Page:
Archive Review: Top & Bottom

From August 2007:

This provocatively titled Fringe show deals with an encounter between a submissive yet aggressive bondage bottom boy and a socially awkward leather top. Playwright Kevin Michael West has created the most sensitive and intelligent portrayal of kinky gay men I’ve seen on-stage – not that I’ve seen that many! More plays about kinky gay men, please!

While there are moments of Top and Bottom that are rife with sexual tension, it is perhaps most remarkable for an almost sentimental sweetness that arises between bottom Tommy (the suitably sassy and sexy David Smith) and top James (Mark Gaddis giving you comically khaki personality while wearing a harness). While James and Tommy occasionally spark with chemistry, most of what we see is a series of misfires and miscommunications: James’s clumsiness is a turnoff for Tommy, and Tommy’s pushiness doesn’t really work for James.

It turns out, though, that these surface problems mask deeper conflicts in both men, which they work out during breaks in their bondage session. They start over at the very end of the play, and you get the sense that the fireworks are just beginning. West skillfully communicates the psychological complexities that lead men to explore the darker side of their sexuality. He also gets the pain of being stigmatized for being kinky, and the profound liberation and camaraderie that can be found with someone who shares your fetishes.

The cast are admirably committed and give compelling performances; Smith in particular makes Tommy’s playful eroticism titillatingly palpable. Top and Bottom isn’t the most earth-shaking play you’ll ever see, but it does a great job of portraying the achingly vulnerable moments that happen in any sexual encounter. That it does so with a light touch and an abundant sense of humor marks West as a playwright to watch.

Archive Review: Xanadu

From July 2007:

In the interest of full disclosure, I must admit that as a theater director, I have myself actively wanted to adapt the movie musical Xanadu to the stage for a long time. So when I first heard that a production was in the works, to be directed by Christopher Ashley with a book by Douglas Carter Beane, my heart momentarily sank. Seconds later, however, I realized that, if it wasn’t going to be me who brought this cult classic to the stage, there really wasn’t a better choice than Beane and Ashley to do it.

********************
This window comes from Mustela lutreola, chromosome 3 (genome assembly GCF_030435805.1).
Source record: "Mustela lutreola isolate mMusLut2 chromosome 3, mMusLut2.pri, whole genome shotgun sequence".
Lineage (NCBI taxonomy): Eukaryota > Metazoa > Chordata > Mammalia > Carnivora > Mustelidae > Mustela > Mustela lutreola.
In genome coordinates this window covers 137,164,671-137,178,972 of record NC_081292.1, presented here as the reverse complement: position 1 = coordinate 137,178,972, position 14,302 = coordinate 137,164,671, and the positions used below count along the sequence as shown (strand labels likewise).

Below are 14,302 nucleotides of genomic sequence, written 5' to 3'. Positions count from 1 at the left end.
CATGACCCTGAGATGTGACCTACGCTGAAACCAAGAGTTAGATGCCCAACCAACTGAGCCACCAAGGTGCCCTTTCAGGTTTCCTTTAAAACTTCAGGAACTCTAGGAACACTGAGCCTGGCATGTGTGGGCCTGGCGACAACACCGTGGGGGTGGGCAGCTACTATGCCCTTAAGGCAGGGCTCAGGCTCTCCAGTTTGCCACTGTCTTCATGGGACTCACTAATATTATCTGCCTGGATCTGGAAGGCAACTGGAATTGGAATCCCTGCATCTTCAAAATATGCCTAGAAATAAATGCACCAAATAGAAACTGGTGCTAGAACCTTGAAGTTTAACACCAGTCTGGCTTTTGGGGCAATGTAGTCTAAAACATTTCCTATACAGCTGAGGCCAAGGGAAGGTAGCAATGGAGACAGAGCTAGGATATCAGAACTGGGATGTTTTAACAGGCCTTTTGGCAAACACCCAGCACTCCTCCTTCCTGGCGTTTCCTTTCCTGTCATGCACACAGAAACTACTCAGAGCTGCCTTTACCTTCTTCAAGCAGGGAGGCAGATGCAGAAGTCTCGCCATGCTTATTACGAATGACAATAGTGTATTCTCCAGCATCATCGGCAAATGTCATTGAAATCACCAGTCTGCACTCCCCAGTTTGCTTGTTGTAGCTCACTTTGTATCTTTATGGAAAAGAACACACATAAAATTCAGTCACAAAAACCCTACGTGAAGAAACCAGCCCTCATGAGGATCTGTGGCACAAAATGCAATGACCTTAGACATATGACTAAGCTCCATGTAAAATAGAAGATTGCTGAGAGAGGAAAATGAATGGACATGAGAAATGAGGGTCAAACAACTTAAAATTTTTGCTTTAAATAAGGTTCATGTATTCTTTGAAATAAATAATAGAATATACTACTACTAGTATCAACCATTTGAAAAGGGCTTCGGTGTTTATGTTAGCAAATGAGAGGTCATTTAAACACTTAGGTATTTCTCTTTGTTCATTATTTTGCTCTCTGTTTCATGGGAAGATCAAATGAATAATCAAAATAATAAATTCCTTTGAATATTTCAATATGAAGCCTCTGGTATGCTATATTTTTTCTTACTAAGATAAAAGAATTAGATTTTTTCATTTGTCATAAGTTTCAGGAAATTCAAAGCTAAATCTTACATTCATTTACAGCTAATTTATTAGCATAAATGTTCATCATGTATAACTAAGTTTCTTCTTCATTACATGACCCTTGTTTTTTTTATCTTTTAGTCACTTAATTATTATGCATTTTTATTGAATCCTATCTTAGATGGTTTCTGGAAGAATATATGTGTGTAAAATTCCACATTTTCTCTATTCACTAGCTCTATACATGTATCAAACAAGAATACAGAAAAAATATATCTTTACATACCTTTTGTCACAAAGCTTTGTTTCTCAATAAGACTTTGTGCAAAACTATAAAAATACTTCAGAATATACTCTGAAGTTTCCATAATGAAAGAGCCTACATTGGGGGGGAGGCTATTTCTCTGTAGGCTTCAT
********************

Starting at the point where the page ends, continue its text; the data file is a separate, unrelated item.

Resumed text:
Happily, the clever, hilarious and joyously light confection on stage at the Helen Hayes Theater has borne out that intuition. Sure, the original movie had tons of leaden dialogue and was shot with all the imagination and skill of an old newsreel. But the musical score (which produced five top 40 hits, including the chart-topping “Magic”) was deliriously lively and inventive, often quite beautiful in a pop-rocky way.

Also, the underlying idea – a heavenly muse inspires a young artist to realize his dreams by creating the titular nightlife utopia – had loads of potential, and the design and choreography of the film for the most part reflected the vibrant inspiration of the score. Beane has written a marvelously witty book that weaves comic gold out of the film’s tale of forbidden love between a mortal and an immortal. Further, Beane’s thematic preoccupation with the life-giving power of creativity is obviously deeply felt and, to me anyway, deeply touching.

It certainly doesn’t hurt that this Xanadu is also deeply, deeply gay! Let’s just start with the Sonny, the young artist, played by Cheyenne Jackson, a gorgeous mountain of an out gay man. Costume designer David Zinn has done us all a huge favor by costuming Jackson in the skimpiest of costumes, consisting of cut-off jeans that display Jackson’s stunning legs to their best effect (only to be bested by even skimpier satin shorts in the finale – when injured James Carpinello resumes playing the role, his twinkier form should inspire another subset of gay men).

Jackson also sings the Jeff Lynne and John Farrar songs with breathtaking power and emotion, as does Kerry Butler, who recreates the role of muse Kira made famous by Olivia Newton-John with great good humor and endless energy. Top-flight comediennes Jackie Hoffman and Mary Testa look like they’re having the time of their lives playing Kira’s jealous sisters (Calliope and Melpomene respectively), and when they’re having fun, you can bet the audience is having twice as much. I seriously “heart” this version of Xanadu and everybody involved with it!

To learn about Jonathan Warman’s directing work, see

Archive Interview: Lily Tomlin In Her Own Words

In 2007 I did an interview with Lily Tomlin that I cut down to fit into print, although true to form with one of my favorite people, most of what she said was gold. Here are uncut quotes from that interview.

“Erenstine has a reality webcam chat show now. So she calls President Bush or whoever’s in the news It’s much more informal, much more freewheeling that if I was doing a more theatrical piece like Search for Signs or something. More interaction with the audience. I’ll try to talk about topical things about Washington DC, do what I’ve always done.”